• it is not possible to use user authentication, since the browser does not know there is a proxy in the middle, so it will not send any authentication headers.
      • accept client connections from any IP address
      • make connections to any Internet resource.
      • a pair of proxies installed across two computers.
      Reverse Ex - Google Web Accelerator
    • Reverse Proxies
      • Instead of delivering pages for internal users, it delivers them for external users.
      • It can be used to take some load off web servers and provide an additional layer of protection.
      • This proxy placed outside the firewall as a stand-in for the content server.
      • When outside clients try to access the content server, they are sent to the proxy server instead.
    • Web Proxy
    •  
    • Why Web Proxy ??
      • Improve Performance:
        • it saves the results of all requests for a certain amount of time (caching)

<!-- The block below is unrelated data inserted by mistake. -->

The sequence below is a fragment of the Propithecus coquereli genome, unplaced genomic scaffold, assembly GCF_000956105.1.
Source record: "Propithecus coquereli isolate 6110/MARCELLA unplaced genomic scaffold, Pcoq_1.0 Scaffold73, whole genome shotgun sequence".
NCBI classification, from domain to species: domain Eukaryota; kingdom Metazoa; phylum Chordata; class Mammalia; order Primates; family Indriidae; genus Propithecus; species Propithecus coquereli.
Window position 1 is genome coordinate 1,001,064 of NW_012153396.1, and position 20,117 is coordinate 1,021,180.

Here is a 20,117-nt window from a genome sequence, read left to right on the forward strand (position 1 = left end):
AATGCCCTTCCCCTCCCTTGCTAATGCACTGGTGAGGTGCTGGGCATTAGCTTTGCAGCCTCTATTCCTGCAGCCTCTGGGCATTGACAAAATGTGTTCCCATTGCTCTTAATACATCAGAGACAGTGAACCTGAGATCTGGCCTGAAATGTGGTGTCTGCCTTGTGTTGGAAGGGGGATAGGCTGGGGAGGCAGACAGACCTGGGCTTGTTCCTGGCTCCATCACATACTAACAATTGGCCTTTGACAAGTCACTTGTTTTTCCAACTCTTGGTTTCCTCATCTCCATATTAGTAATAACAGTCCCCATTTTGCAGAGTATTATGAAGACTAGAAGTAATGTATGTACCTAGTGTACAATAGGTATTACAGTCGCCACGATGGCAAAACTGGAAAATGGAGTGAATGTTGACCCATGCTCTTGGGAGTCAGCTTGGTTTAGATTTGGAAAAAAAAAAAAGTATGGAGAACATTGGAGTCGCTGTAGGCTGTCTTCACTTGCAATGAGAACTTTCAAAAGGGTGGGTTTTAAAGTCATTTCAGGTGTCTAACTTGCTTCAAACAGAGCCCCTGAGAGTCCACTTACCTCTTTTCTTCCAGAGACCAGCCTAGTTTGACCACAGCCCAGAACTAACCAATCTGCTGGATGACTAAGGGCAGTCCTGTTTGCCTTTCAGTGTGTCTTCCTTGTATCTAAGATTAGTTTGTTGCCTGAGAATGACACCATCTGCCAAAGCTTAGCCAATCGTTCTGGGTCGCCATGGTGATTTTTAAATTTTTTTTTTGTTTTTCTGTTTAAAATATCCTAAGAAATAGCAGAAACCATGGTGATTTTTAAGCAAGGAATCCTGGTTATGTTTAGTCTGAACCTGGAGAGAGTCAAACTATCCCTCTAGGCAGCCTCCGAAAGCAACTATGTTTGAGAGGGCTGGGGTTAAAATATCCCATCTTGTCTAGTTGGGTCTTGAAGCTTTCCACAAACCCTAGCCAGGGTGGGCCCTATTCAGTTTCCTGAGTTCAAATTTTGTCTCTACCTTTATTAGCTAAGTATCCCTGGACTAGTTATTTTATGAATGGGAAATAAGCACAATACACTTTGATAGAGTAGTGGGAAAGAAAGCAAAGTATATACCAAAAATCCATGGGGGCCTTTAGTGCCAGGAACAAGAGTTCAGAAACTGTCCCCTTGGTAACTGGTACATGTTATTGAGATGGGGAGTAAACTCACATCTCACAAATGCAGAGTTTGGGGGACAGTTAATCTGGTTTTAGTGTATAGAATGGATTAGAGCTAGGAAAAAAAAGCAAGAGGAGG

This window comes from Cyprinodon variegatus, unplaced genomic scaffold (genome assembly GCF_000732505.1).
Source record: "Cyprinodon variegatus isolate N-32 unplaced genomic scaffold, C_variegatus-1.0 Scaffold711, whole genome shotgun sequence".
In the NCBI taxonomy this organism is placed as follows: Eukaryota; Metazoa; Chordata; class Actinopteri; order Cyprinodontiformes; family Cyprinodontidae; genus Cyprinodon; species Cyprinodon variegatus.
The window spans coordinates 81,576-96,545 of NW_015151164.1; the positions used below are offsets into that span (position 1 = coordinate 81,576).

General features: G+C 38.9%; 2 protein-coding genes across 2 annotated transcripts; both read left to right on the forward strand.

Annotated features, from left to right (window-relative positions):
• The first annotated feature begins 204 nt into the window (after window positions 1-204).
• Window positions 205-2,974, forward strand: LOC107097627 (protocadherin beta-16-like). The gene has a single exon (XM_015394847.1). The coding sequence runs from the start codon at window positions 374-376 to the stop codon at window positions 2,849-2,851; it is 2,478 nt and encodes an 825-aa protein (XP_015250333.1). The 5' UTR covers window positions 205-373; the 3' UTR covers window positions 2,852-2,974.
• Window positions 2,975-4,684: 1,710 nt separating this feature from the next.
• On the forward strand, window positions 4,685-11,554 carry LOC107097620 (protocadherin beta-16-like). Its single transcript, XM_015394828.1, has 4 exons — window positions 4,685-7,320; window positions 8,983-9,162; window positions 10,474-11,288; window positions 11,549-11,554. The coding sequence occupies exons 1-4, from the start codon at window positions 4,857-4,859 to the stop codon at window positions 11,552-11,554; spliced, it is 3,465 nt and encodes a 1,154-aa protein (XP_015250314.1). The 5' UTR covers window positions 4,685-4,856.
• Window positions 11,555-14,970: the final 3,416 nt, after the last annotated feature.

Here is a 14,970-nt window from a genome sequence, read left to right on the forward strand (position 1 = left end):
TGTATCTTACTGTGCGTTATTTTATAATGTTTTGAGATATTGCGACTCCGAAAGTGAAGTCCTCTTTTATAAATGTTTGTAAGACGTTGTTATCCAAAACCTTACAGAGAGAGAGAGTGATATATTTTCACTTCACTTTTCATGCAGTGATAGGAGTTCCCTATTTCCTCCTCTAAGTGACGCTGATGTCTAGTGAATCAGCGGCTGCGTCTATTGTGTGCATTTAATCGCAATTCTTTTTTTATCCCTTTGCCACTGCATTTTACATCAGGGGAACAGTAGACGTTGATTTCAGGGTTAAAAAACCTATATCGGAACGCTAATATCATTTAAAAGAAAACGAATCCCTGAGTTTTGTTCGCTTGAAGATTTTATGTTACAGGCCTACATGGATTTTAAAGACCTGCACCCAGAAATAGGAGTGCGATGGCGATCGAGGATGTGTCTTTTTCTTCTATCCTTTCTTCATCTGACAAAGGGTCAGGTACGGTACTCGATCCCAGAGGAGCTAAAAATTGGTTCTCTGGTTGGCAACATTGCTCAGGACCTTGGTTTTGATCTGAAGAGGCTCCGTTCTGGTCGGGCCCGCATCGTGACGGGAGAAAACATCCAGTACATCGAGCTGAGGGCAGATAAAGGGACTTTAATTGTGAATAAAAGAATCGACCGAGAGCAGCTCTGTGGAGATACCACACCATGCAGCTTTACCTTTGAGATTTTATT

• Filter Requests:
        • Pages to be accessed can be limited
        • Ports / Services Accessed can be controlled
        • Timing of Web Access can be controlled
      • Bandwidth Control:
        • Most Important Mandate in the system currently setup on campus
    • Caching – how is it done ?
      • Two simple cache algorithms are Least Recently Used (LRU) and Least Frequently Used (LFU).
      • LRU removes the documents that have been left the longest, while LFU removes the least popular documents. The algorithms can also be combined.
      “ expiration algorithm ”
    • CGI proxies
      • A special case of web proxies
      • These are web sites which allow a user to access a site through them.
      • They generally use PHP or CGI to implement the proxying functionality.
      • Since they also hide the user's own IP address from the web sites they access through the proxy, they are sometimes also used to gain a degree of anonymity , called "Proxy Avoidance."
    •  
      • We use Squid Web Proxy which is...
        • a full-featured Web proxy cache
        • free, open-source software
        • the result of many contributions by unpaid (and paid) volunteers
    • Some Relevant Proxy Configuration Entries
      • http_port 10.1.2.100:8080
      • # The socket addresses where Squid will listen for HTTP client requests.
      • cache_mem 100 MB
      • # maximum_object_size 409600 KB
      • #Objects larger than this size will NOT be saved on disk.
      • # minimum_object_size 0 KB